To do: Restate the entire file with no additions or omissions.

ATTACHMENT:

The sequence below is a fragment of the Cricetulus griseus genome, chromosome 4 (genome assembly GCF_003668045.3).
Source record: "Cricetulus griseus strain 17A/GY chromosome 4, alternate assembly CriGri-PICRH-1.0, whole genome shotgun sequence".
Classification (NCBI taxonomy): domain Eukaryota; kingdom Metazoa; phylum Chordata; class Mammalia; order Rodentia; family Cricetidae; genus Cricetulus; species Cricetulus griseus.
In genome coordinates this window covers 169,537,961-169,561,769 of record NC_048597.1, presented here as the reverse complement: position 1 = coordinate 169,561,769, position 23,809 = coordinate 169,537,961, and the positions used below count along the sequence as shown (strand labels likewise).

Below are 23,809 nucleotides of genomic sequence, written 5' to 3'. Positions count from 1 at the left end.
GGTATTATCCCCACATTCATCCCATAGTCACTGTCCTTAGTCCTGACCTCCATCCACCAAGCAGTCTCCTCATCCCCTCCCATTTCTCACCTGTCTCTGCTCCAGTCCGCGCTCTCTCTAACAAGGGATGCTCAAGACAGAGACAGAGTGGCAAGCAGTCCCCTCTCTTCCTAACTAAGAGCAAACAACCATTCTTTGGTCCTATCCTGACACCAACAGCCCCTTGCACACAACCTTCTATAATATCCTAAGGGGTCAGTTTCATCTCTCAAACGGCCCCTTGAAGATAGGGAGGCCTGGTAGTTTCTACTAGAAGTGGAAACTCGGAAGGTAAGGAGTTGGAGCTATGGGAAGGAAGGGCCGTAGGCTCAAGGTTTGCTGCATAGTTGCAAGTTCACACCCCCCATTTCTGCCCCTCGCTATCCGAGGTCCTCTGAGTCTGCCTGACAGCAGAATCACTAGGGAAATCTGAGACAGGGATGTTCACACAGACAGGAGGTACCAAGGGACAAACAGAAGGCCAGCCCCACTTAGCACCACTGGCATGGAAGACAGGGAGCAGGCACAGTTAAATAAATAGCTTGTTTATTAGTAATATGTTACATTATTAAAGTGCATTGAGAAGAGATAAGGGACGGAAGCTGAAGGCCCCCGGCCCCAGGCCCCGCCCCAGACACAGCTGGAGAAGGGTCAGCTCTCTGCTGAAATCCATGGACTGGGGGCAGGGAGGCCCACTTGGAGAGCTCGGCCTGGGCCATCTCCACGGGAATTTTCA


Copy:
The sequence below is a fragment of the Cricetulus griseus genome, chromosome 4 (genome assembly GCF_003668045.3).
Source record: "Cricetulus griseus strain 17A/GY chromosome 4, alternate assembly CriGri-PICRH-1.0, whole genome shotgun sequence".
Classification (NCBI taxonomy): domain Eukaryota; kingdom Metazoa; phylum Chordata; class Mammalia; order Rodentia; family Cricetidae; genus Cricetulus; species Cricetulus griseus.
In genome coordinates this window covers 169,537,961-169,561,769 of record NC_048597.1, presented here as the reverse complement: position 1 = coordinate 169,561,769, position 23,809 = coordinate 169,537,961, and the positions used below count along the sequence as shown (strand labels likewise).

Below are 23,809 nucleotides of genomic sequence, written 5' to 3'. Positions count from 1 at the left end.
GGTATTATCCCCACATTCATCCCATAGTCACTGTCCTTAGTCCTGACCTCCATCCACCAAGCAGTCTCCTCATCCCCTCCCATTTCTCACCTGTCTCTGCTCCAGTCCGCGCTCTCTCTAACAAGGGATGCTCAAGACAGAGACAGAGTGGCAAGCAGTCCCCTCTCTTCCTAACTAAGAGCAAACAACCATTCTTTGGTCCTATCCTGACACCAACAGCCCCTTGCACACAACCTTCTATAATATCCTAAGGGGTCAGTTTCATCTCTCAAACGGCCCCTTGAAGATAGGGAGGCCTGGTAGTTTCTACTAGAAGTGGAAACTCGGAAGGTAAGGAGTTGGAGCTATGGGAAGGAAGGGCCGTAGGCTCAAGGTTTGCTGCATAGTTGCAAGTTCACACCCCCCATTTCTGCCCCTCGCTATCCGAGGTCCTCTGAGTCTGCCTGACAGCAGAATCACTAGGGAAATCTGAGACAGGGATGTTCACACAGACAGGAGGTACCAAGGGACAAACAGAAGGCCAGCCCCACTTAGCACCACTGGCATGGAAGACAGGGAGCAGGCACAGTTAAATAAATAGCTTGTTTATTAGTAATATGTTACATTATTAAAGTGCATTGAGAAGAGATAAGGGACGGAAGCTGAAGGCCCCCGGCCCCAGGCCCCGCCCCAGACACAGCTGGAGAAGGGTCAGCTCTCTGCTGAAATCCATGGACTGGGGGCAGGGAGGCCCACTTGGAGAGCTCGGCCTGGGCCATCTCCACGGGAATTTTCA